SGT has developed a system that addresses those concerns, and has created a green roof that is extremely lightweight, easy-to-install and costs significantly less than tray or layer systems. And, rather than outsourcing to disparate sub-contractors, Smart Green Technology Inc. handles all aspects of the green roof life cycle - from greenhouse sedum cultivation to installation to wireless home monitoring.
After a water-proof (and leak-proof) membrane is sprayed on and a root barrier is laid down, SGT's substrate blocks (each weighing 7 lbs.) are installed. “It's very easy to put them in place and each block mechanically adjoins with each adjacent block, so the final system is a single monolithic piece,” says Yuristy.
For the vegetation itself, SGT uses a method that was invented by Zheng's lab at the University of Guelph. It produces plants grown on mats (very similar to sod) with a couple of distinct differences.
“For one, its incredibly lightweight,” says Yuristy. “It only weighs about half a pound to three-quarters of a pound per square foot.” These mats can be stored rolled up for up to a month.
“And because we are able to quickly produce loads of healthy plants that don't have soil,” adds Zheng, “These green roof plant mats can be easily and quickly shipped to anywhere in the world.”
The plants are mostly sedum, a cactus-like succulent that is extremely hardy and adapted to the harsh conditions of a rooftop – whether it's direct sunlight or long dry spells (some can live without water for over 60 days). The mats are well suited to being easily rolled down steep inclines, or down vertical drops to form living walls.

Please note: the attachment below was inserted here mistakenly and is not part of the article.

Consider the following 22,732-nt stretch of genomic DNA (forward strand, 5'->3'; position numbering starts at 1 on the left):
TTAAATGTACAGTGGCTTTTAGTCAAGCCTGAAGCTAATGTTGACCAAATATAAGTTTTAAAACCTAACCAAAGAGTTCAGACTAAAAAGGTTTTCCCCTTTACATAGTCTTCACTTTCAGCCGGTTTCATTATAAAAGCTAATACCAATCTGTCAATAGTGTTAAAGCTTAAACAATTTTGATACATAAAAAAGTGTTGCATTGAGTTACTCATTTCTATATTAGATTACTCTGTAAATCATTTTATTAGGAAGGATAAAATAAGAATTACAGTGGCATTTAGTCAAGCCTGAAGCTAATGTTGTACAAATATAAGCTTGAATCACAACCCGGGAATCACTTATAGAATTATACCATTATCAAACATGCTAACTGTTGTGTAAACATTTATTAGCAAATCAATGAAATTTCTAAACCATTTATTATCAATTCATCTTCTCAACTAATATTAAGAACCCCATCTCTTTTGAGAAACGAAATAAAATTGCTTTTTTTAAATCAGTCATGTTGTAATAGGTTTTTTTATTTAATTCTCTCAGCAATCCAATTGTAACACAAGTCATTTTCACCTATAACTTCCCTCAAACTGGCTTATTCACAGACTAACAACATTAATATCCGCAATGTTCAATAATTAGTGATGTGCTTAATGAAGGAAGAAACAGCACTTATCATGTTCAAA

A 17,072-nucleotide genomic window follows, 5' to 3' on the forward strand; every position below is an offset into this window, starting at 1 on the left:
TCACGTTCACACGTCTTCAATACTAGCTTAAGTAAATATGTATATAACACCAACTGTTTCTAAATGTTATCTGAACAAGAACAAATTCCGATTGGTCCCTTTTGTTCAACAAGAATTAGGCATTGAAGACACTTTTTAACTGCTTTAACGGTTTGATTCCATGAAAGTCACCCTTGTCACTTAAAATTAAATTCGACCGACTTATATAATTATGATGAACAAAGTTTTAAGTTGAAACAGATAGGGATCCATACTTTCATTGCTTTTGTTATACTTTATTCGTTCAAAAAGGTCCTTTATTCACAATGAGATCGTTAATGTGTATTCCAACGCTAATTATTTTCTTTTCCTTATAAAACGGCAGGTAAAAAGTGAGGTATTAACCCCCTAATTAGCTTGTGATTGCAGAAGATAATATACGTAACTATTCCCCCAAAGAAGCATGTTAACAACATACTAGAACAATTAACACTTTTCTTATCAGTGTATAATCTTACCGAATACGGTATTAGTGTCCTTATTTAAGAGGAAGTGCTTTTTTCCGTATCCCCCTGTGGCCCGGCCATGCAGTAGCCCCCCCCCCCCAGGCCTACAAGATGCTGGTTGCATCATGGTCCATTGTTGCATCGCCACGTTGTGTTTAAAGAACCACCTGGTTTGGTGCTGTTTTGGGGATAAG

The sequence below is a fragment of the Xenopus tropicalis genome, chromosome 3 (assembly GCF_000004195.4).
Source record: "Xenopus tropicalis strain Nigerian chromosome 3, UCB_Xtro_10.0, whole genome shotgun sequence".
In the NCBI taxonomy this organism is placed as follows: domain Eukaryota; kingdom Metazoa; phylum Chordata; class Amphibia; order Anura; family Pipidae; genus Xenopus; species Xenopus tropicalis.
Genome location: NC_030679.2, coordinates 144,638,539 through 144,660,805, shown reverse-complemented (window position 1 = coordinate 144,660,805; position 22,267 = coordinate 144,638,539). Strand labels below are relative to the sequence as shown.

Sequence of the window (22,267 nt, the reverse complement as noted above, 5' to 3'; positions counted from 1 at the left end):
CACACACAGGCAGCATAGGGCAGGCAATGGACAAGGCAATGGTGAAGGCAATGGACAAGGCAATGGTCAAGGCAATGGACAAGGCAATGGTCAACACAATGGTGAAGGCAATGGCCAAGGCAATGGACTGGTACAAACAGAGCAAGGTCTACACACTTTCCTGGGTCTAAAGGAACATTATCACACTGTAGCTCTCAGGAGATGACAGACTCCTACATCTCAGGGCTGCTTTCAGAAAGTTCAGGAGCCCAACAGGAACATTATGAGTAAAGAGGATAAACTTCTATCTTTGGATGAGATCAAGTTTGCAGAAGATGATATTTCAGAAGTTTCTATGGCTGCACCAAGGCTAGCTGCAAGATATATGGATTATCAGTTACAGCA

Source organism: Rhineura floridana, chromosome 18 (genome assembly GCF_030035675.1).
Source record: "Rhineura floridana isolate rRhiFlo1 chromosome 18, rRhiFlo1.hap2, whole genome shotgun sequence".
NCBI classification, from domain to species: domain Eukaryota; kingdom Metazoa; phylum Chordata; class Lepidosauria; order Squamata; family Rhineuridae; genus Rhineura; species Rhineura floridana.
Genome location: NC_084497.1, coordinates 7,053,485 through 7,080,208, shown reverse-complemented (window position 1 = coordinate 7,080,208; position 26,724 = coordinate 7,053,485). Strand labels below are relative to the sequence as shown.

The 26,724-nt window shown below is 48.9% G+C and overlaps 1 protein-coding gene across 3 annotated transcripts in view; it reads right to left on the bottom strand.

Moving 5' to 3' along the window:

But one of the oft-overlooked and more crucial aspects of green roof technology is maintenance after installation. Improperly-run irrigation systems (or no irrigation at all) can result in a lost investment. Zheng uses a houseplant analogy; if your potting substrate dries out and you try to water it, the liquid will just come out the bottom of the pot. Similarly, a too-dry green-roof will be unable to retain rainwater. And proper moisture levels are essential to aid in transpiration.
“A major principle of cooling the building is evapotranspiration, or transpiring water from the plants and evaporating from the substrates and plants,” says Zheng. “So if your plants don't transpire (lose water to the air), your building’s cooling efficiency will not be that great.”
To optimize irrigation, SGT will use small sensors which they embed throughout the roof. These sensors monitor temperature, moisture levels and surface humidity levels.
“That will allow us to irrigate where we need to irrigate at the exact time we need to, based on the real-time data we're getting in,” explains Yuristy. “It gives us a level of monitoring so we can be ensuring the roof is performing as we intended.”
Because SGT handles each aspect of production and installation (from their Greenhouse in Prince Edward County to their substrate block building facility), they are able to offer a more competitive price (under $25 per sq. ft.). That's what we think will set us apart,” says Tulloch.“There's only two or three companies that do it in Canada, and maybe a half dozen in the states. So it's a wide open market.”
“We had a desire to make the vegetated roof accessible, so that it was possible from an engineering perspective, and economically an option.” For Yuristy, it's now about simply spreading the word. “These are amazing projects that we want to get out there. We have acres of plants that we want to put on roofs. It's about convincing people, particularly architects, that we are very knowledgeable about all aspects of the system.”